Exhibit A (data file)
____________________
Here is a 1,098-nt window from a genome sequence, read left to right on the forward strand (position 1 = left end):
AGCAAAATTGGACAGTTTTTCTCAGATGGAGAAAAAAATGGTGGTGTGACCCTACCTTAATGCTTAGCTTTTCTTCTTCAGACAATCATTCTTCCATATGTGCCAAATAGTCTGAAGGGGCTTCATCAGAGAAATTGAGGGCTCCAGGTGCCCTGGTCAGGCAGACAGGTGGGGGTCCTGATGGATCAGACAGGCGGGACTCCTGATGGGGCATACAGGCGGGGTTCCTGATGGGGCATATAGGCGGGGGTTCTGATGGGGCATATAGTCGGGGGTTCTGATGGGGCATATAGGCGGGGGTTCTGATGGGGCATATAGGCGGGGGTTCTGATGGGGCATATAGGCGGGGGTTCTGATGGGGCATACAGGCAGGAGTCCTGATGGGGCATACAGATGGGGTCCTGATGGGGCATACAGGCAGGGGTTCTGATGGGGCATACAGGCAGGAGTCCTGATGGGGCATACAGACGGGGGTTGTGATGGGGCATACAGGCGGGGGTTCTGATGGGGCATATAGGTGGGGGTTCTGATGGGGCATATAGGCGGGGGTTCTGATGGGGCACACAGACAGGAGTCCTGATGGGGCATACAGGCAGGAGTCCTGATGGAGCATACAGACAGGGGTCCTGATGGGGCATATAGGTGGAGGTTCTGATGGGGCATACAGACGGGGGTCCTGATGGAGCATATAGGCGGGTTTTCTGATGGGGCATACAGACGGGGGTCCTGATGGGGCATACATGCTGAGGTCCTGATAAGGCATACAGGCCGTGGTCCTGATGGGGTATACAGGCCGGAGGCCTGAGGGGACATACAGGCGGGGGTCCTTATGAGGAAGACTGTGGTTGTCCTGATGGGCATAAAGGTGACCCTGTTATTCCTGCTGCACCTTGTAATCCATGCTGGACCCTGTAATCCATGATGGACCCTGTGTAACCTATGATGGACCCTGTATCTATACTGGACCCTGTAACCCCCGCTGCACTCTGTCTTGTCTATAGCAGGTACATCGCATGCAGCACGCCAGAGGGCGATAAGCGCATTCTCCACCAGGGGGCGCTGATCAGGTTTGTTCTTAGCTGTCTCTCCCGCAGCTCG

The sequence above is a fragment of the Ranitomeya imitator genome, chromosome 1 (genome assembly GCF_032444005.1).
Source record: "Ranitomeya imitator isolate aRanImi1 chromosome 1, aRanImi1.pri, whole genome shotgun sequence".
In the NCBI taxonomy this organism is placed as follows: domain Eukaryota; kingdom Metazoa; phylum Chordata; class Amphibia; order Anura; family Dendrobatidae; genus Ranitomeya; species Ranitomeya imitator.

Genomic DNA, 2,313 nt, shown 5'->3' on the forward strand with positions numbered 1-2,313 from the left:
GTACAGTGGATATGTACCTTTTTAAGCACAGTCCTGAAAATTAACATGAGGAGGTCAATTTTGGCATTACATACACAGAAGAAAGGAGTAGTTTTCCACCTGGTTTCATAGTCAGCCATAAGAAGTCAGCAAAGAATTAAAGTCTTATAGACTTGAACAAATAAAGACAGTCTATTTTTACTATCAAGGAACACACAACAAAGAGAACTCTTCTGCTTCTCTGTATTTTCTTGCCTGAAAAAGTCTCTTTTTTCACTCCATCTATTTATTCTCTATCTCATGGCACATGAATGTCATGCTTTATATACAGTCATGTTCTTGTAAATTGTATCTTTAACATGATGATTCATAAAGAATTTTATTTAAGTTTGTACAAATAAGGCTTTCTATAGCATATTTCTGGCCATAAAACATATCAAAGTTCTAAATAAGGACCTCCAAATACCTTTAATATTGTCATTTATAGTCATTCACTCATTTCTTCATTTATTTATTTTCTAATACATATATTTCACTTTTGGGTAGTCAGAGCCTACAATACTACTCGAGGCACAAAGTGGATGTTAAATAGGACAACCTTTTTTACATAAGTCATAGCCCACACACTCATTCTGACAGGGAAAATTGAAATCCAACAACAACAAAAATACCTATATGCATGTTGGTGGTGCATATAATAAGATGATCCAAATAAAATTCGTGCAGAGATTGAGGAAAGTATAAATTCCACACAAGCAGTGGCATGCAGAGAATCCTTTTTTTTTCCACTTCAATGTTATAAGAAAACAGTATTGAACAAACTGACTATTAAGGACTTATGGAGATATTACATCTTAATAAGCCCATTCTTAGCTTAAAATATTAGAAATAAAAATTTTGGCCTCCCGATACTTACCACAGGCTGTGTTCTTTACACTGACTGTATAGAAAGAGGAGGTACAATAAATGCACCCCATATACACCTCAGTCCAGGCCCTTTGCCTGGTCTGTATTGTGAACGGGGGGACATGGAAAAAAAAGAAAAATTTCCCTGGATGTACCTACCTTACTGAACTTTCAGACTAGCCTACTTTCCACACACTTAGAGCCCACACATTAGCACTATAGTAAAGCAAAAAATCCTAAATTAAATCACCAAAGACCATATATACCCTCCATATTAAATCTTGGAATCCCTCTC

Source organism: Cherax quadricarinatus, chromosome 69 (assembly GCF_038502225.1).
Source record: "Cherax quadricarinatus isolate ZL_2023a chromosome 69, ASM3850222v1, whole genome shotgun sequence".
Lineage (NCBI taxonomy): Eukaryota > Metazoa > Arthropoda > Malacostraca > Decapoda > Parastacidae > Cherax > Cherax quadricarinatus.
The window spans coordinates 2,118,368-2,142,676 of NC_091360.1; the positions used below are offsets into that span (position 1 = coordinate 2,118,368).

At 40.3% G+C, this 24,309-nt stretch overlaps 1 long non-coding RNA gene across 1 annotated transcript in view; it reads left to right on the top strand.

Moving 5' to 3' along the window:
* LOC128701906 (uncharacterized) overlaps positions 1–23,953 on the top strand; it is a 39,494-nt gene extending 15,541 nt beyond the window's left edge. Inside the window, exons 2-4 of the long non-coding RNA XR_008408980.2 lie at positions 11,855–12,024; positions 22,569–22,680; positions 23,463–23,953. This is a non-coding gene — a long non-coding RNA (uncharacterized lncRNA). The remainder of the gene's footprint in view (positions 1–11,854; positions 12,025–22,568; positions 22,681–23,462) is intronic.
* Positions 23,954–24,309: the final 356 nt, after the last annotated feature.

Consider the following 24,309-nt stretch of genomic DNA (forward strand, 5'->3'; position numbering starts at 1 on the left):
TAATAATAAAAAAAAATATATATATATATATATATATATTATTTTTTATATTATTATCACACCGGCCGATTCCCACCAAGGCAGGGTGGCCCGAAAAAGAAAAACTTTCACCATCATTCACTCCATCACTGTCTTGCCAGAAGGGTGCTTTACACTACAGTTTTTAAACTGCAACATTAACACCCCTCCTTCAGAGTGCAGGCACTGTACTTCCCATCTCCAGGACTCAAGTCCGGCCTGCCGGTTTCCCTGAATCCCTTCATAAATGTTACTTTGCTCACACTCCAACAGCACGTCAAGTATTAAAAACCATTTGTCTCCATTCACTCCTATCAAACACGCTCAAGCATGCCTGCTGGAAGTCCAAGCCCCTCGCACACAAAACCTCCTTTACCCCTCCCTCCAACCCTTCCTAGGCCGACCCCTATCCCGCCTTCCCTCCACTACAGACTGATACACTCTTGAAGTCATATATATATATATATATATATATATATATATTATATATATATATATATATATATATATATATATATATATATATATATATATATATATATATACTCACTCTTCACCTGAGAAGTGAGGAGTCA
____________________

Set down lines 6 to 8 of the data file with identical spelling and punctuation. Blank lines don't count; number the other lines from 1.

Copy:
Genomic DNA, 2,313 nt, shown 5'->3' on the forward strand with positions numbered 1-2,313 from the left:
GTACAGTGGATATGTACCTTTTTAAGCACAGTCCTGAAAATTAACATGAGGAGGTCAATTTTGGCATTACATACACAGAAGAAAGGAGTAGTTTTCCACCTGGTTTCATAGTCAGCCATAAGAAGTCAGCAAAGAATTAAAGTCTTATAGACTTGAACAAATAAAGACAGTCTATTTTTACTATCAAGGAACACACAACAAAGAGAACTCTTCTGCTTCTCTGTATTTTCTTGCCTGAAAAAGTCTCTTTTTTCACTCCATCTATTTATTCTCTATCTCATGGCACATGAATGTCATGCTTTATATACAGTCATGTTCTTGTAAATTGTATCTTTAACATGATGATTCATAAAGAATTTTATTTAAGTTTGTACAAATAAGGCTTTCTATAGCATATTTCTGGCCATAAAACATATCAAAGTTCTAAATAAGGACCTCCAAATACCTTTAATATTGTCATTTATAGTCATTCACTCATTTCTTCATTTATTTATTTTCTAATACATATATTTCACTTTTGGGTAGTCAGAGCCTACAATACTACTCGAGGCACAAAGTGGATGTTAAATAGGACAACCTTTTTTACATAAGTCATAGCCCACACACTCATTCTGACAGGGAAAATTGAAATCCAACAACAACAAAAATACCTATATGCATGTTGGTGGTGCATATAATAAGATGATCCAAATAAAATTCGTGCAGAGATTGAGGAAAGTATAAATTCCACACAAGCAGTGGCATGCAGAGAATCCTTTTTTTTTCCACTTCAATGTTATAAGAAAACAGTATTGAACAAACTGACTATTAAGGACTTATGGAGATATTACATCTTAATAAGCCCATTCTTAGCTTAAAATATTAGAAATAAAAATTTTGGCCTCCCGATACTTACCACAGGCTGTGTTCTTTACACTGACTGTATAGAAAGAGGAGGTACAATAAATGCACCCCATATACACCTCAGTCCAGGCCCTTTGCCTGGTCTGTATTGTGAACGGGGGGACATGGAAAAAAAAGAAAAATTTCCCTGGATGTACCTACCTTACTGAACTTTCAGACTAGCCTACTTTCCACACACTTAGAGCCCACACATTAGCACTATAGTAAAGCAAAAAATCCTAAATTAAATCACCAAAGACCATATATACCCTCCATATTAAATCTTGGAATCCCTCTC

Source organism: Cherax quadricarinatus, chromosome 69 (assembly GCF_038502225.1).